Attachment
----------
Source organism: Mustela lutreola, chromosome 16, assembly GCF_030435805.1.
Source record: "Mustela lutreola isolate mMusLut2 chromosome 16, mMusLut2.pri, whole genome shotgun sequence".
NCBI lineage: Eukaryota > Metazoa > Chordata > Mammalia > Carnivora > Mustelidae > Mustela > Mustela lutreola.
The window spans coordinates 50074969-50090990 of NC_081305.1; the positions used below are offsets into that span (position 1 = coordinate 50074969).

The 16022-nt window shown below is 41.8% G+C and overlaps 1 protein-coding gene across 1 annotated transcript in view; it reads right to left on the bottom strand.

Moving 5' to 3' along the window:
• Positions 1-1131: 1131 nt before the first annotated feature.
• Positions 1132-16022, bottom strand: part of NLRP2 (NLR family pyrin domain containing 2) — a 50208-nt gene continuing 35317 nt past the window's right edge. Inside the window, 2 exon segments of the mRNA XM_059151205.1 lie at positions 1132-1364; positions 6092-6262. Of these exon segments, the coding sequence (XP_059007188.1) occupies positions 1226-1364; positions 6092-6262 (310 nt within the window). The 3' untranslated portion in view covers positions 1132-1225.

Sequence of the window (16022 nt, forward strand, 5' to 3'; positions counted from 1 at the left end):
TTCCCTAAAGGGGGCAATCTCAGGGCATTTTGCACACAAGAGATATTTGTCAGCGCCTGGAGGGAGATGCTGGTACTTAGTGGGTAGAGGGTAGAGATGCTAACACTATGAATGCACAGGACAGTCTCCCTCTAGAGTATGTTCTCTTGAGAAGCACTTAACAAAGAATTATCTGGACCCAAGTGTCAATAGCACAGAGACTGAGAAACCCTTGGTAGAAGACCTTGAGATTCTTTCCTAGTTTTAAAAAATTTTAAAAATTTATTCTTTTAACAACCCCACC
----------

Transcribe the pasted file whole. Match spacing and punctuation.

Source organism: Mustela lutreola, chromosome 16, assembly GCF_030435805.1.
Source record: "Mustela lutreola isolate mMusLut2 chromosome 16, mMusLut2.pri, whole genome shotgun sequence".
NCBI lineage: Eukaryota > Metazoa > Chordata > Mammalia > Carnivora > Mustelidae > Mustela > Mustela lutreola.
The window spans coordinates 50074969-50090990 of NC_081305.1; the positions used below are offsets into that span (position 1 = coordinate 50074969).

The 16022-nt window shown below is 41.8% G+C and overlaps 1 protein-coding gene across 1 annotated transcript in view; it reads right to left on the bottom strand.

Moving 5' to 3' along the window:
• Positions 1-1131: 1131 nt before the first annotated feature.
• Positions 1132-16022, bottom strand: part of NLRP2 (NLR family pyrin domain containing 2) — a 50208-nt gene continuing 35317 nt past the window's right edge. Inside the window, 2 exon segments of the mRNA XM_059151205.1 lie at positions 1132-1364; positions 6092-6262. Of these exon segments, the coding sequence (XP_059007188.1) occupies positions 1226-1364; positions 6092-6262 (310 nt within the window). The 3' untranslated portion in view covers positions 1132-1225.

Sequence of the window (16022 nt, forward strand, 5' to 3'; positions counted from 1 at the left end):
TTCCCTAAAGGGGGCAATCTCAGGGCATTTTGCACACAAGAGATATTTGTCAGCGCCTGGAGGGAGATGCTGGTACTTAGTGGGTAGAGGGTAGAGATGCTAACACTATGAATGCACAGGACAGTCTCCCTCTAGAGTATGTTCTCTTGAGAAGCACTTAACAAAGAATTATCTGGACCCAAGTGTCAATAGCACAGAGACTGAGAAACCCTTGGTAGAAGACCTTGAGATTCTTTCCTAGTTTTAAAAAATTTTAAAAATTTATTCTTTTAACAACCCCACC